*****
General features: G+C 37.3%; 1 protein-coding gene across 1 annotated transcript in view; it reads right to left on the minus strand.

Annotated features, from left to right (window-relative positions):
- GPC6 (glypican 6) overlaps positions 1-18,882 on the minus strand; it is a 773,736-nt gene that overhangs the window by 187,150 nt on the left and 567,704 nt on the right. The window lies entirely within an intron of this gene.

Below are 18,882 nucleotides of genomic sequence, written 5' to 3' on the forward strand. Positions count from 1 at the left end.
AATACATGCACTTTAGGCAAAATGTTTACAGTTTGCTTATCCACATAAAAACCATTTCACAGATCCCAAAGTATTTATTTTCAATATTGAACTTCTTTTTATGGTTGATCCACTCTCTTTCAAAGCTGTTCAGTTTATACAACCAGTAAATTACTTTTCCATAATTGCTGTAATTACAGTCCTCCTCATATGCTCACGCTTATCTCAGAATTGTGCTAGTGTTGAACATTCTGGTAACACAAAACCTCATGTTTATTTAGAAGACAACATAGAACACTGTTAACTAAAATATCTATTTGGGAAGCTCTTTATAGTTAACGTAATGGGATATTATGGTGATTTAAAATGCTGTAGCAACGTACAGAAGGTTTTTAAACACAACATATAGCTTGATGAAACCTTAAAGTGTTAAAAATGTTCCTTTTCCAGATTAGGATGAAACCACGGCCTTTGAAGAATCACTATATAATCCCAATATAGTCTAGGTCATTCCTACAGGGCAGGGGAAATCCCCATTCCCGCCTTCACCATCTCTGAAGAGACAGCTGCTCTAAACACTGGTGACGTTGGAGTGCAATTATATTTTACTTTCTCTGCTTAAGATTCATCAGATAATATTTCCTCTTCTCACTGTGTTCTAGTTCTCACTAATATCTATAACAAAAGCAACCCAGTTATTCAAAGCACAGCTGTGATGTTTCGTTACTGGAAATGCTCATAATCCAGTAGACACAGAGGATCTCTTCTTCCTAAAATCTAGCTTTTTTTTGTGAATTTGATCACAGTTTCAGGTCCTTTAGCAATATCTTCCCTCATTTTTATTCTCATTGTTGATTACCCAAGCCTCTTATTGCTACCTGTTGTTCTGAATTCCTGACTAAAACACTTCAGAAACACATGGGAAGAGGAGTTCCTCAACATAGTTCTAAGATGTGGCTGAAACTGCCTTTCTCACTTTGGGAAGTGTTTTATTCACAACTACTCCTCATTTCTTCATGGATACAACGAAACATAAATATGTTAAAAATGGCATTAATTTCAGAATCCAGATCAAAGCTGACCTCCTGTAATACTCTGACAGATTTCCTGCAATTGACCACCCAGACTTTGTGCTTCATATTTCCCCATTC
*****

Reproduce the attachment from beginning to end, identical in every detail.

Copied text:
General features: G+C 37.3%; 1 protein-coding gene across 1 annotated transcript in view; it reads right to left on the minus strand.

Annotated features, from left to right (window-relative positions):
- GPC6 (glypican 6) overlaps positions 1-18,882 on the minus strand; it is a 773,736-nt gene that overhangs the window by 187,150 nt on the left and 567,704 nt on the right. The window lies entirely within an intron of this gene.

Below are 18,882 nucleotides of genomic sequence, written 5' to 3' on the forward strand. Positions count from 1 at the left end.
AATACATGCACTTTAGGCAAAATGTTTACAGTTTGCTTATCCACATAAAAACCATTTCACAGATCCCAAAGTATTTATTTTCAATATTGAACTTCTTTTTATGGTTGATCCACTCTCTTTCAAAGCTGTTCAGTTTATACAACCAGTAAATTACTTTTCCATAATTGCTGTAATTACAGTCCTCCTCATATGCTCACGCTTATCTCAGAATTGTGCTAGTGTTGAACATTCTGGTAACACAAAACCTCATGTTTATTTAGAAGACAACATAGAACACTGTTAACTAAAATATCTATTTGGGAAGCTCTTTATAGTTAACGTAATGGGATATTATGGTGATTTAAAATGCTGTAGCAACGTACAGAAGGTTTTTAAACACAACATATAGCTTGATGAAACCTTAAAGTGTTAAAAATGTTCCTTTTCCAGATTAGGATGAAACCACGGCCTTTGAAGAATCACTATATAATCCCAATATAGTCTAGGTCATTCCTACAGGGCAGGGGAAATCCCCATTCCCGCCTTCACCATCTCTGAAGAGACAGCTGCTCTAAACACTGGTGACGTTGGAGTGCAATTATATTTTACTTTCTCTGCTTAAGATTCATCAGATAATATTTCCTCTTCTCACTGTGTTCTAGTTCTCACTAATATCTATAACAAAAGCAACCCAGTTATTCAAAGCACAGCTGTGATGTTTCGTTACTGGAAATGCTCATAATCCAGTAGACACAGAGGATCTCTTCTTCCTAAAATCTAGCTTTTTTTTGTGAATTTGATCACAGTTTCAGGTCCTTTAGCAATATCTTCCCTCATTTTTATTCTCATTGTTGATTACCCAAGCCTCTTATTGCTACCTGTTGTTCTGAATTCCTGACTAAAACACTTCAGAAACACATGGGAAGAGGAGTTCCTCAACATAGTTCTAAGATGTGGCTGAAACTGCCTTTCTCACTTTGGGAAGTGTTTTATTCACAACTACTCCTCATTTCTTCATGGATACAACGAAACATAAATATGTTAAAAATGGCATTAATTTCAGAATCCAGATCAAAGCTGACCTCCTGTAATACTCTGACAGATTTCCTGCAATTGACCACCCAGACTTTGTGCTTCATATTTCCCCATTC